Thursday, September 3, 2015

The St. Louis Cardinals: 2015 vs. 2004 vs. 1944

The St. Louis Cardinals are 86-46 and sit at a whopping 40 games over .500 for the first time since 2005, when they finished the season with a record of 100-62.  Not only are they 40 games over .500, but they are with 30 games still to play and according to The Elias Sports Bureau this is only the third time in the history of their franchise that this has occurred with the other two years being 1944 and 2004 (both years they won 105 games).

In 1944 the St. Louis Cardinals (105–49) won the World Series by defeating the St. Louis Browns four games ­to two.  Then in 2004 they once again made it to the World Series but this time were swept four games to none by the Boston Red Sox, but we can excuse that because they were busy ended the "Curse of the Bambino”.  So now here we are in 2015 and the Cardinals once again seemed poised to finish the season with the best record in baseball.

September 2, 1944 NL Standings:
St. Louis Cardinals: 91-32
Pittsburgh Pirates: 74-50
Cincinnati Reds: 68-52
New York Giants: 58-69
Chicago Cubs: 55-66
Boston Braves: 53-75
Brooklyn Dodgers: 50-77
Philadelphia Phillies: 48-76

September 2, 2004 NL Standings (top 8 to match 1944):
St. Louis Cardinals: 89-44
Atlanta Braves: 78-54
Los Angeles Dodgers: 78-55
Chicago Cubs: 73-60
San Francisco Giants: 73-63
San Diego Padres: 71-62
Florida Marlins: 70-62
Houston Astros: 70-63

September 2, 2015 NL Standings (top 8 to match 1944):
St. Louis Cardinals: 86-46
Pittsburgh Pirates: 79-51
Chicago Cubs: 75-56
Los Angeles Dodgers: 74-57
New York Mets: 73-59
San Francisco Giants: 69-63
Washington Nationals: 66-65
Arizona Diamondbacks: 65-68

So looking at these standings the first thing that sticks out is that the 2015 Cardinals are three wins behind where they were in 2004 and five wins behind where they were in 1944, but that doesn’t tell the whole story.  So let’s look at Pythagorean expectation, a formula created by Bill James to estimate how many games a team should have won based off runs scored and runs allowed. ­­­­­­­

Based off this, at this point in the season in 1944 the Cardinals should have had 93 wins instead of 91, in 2004 the Cardinals should of had 84 wins instead of 89, and the current 2015 Cardinals should have 84 instead of 86.  The first thing about this that sticks out is that the 2015 and 2004 Cardinals are on the same track in terms of Pythagorean Win.  In 2004, the Cardinals should have won 100 games according to Pythagorean win, for this to be the case now in 2015 the Cardinals would have to go 16-16 the rest of the way which is very unlikely considering they still have 14 games to play against the Cincinnati Reds (55-77) and the Milwaukee Brewers (57-75) who both rank in the bottom half of the league in terms of runs scored, team batting average (BA), team on base percentage (OBP), team slugging percentage (SLG) and weighted on base average (wOBA).  But that is just in terms of offense, in terms of pitching they both rank in the bottom half for fielding independent pitching (FIP), walks allowed per nine (BB/9), home runs allowed per nine (HR/9), left on base percentage (LOB%), team WHIP and runs allowed.  That opposes the Cardinals who already walk 8.1% of the time which ranks in the top ten and rank seven in terms of offensive WAR.  They also have the best team ERA by a significant margin, it currently sits at 2.67 with the next closest team being the Pittsburgh Pirates with a 3.21, if broken down as a split between starters and relievers they are rank first in both with a 2.83 by their starters and a 2.34 by their relievers.  Part of this tremendous pitching success has come from their extraordinary left on base percentage (LOB%) of 80.3% which is 4.7% higher than the Kansas City Royals’ 75.6%.  I do have some concerns though, one that their LOB% will regress to league average of about 70-72%.  My other concern is that despite ranking second in team FIP they lead all of baseball in the difference between team ERA and team FIP at negative 0.68 which could lead to regression during this last month and the playoffs, but I have gotten slightly off topic so let’s get back to the comparison.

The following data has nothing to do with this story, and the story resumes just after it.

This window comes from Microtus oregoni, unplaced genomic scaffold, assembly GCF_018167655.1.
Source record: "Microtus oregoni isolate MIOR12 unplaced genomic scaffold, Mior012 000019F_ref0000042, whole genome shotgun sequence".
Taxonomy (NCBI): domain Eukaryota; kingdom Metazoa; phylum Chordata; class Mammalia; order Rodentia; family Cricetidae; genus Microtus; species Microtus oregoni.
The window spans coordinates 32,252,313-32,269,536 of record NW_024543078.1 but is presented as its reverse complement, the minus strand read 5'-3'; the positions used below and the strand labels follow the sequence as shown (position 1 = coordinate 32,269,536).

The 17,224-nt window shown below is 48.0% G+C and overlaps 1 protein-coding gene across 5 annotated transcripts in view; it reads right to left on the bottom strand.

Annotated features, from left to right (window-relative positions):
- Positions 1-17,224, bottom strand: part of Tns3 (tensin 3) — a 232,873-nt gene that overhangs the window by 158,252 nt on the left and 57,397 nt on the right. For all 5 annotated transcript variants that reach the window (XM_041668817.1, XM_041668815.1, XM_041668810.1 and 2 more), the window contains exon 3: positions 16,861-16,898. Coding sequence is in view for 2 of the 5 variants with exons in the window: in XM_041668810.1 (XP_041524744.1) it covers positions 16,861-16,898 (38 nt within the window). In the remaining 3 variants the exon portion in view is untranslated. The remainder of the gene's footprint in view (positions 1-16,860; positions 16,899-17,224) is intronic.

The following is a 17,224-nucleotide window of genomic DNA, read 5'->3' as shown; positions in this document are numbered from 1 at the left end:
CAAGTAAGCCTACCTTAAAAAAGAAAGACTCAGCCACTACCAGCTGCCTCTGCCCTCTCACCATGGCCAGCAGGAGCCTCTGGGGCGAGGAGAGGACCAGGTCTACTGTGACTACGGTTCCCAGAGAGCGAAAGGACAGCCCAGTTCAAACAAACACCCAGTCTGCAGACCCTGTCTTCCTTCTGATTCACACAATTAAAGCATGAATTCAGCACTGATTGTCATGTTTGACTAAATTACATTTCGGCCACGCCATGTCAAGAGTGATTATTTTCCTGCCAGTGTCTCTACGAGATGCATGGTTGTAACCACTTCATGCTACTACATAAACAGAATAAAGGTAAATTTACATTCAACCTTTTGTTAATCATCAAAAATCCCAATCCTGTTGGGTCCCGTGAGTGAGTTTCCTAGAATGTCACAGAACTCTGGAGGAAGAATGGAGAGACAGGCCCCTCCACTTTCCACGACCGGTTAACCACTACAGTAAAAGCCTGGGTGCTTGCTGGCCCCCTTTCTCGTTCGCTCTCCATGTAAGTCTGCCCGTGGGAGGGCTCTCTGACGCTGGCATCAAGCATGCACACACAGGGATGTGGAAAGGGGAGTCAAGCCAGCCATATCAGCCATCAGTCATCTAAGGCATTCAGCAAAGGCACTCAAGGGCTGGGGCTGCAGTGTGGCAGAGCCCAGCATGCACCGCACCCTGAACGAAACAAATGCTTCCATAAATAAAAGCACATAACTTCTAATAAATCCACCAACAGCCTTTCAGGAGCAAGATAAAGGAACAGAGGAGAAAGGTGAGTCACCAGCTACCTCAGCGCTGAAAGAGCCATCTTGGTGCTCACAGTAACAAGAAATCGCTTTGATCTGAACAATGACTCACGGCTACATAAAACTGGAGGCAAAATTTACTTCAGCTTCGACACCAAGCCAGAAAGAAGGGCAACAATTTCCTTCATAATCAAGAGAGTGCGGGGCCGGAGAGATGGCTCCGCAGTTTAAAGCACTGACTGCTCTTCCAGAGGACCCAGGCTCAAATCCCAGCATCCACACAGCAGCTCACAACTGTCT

At this point in the season the 2015 Cardinals’ WAR of 19.7 ranks well behind the 2004 Cardinals’ WAR of 27.6 in terms of WAR and even further behind the 1944 team which put up a team WAR of 29.5.  But that is not the only area where they are well behind.  This year they have a slash line of .256/.323/.395 with a wOBA of .312, a wRC+ of 97 and are striking out 20.2% of the time.  Compare that to 2004 when their slash line was .278/.344/.460 with a wOBA of .344, a wRC+ of 107 and struck out 17.2% of the time and to 1944 when their slash line to end the year was .275/.344/.402 with a wOBA of .352, a wRC+ of 108 and struck out a miniscule 7.6% of the time (less than their walk percentage of 8.8%).

So while they not be hitting at the same clip that they did in the previous two years their pitching has been better than both.  This starts with their strikeout per nine of 8.00 which is significantly higher than the 6.45 they had in 2004 and almost double the 4.02 they had back in 1944.  Then if you compare ERA, in 2015 they have the same exact 2.67 they had back in 1944 and only a slightly higher FIP: 3.35 (2015) vs. 3.16 (1944).

So while the 2015 Cardinals might not be the same offensive juggernaut they were in 2004 and 1944 their pitching more than balances it out and if history tells us anything it’s that the Cardinals should at least make it to the World Series if not win the whole thing.

*WAR taken from Fangraphs calculations

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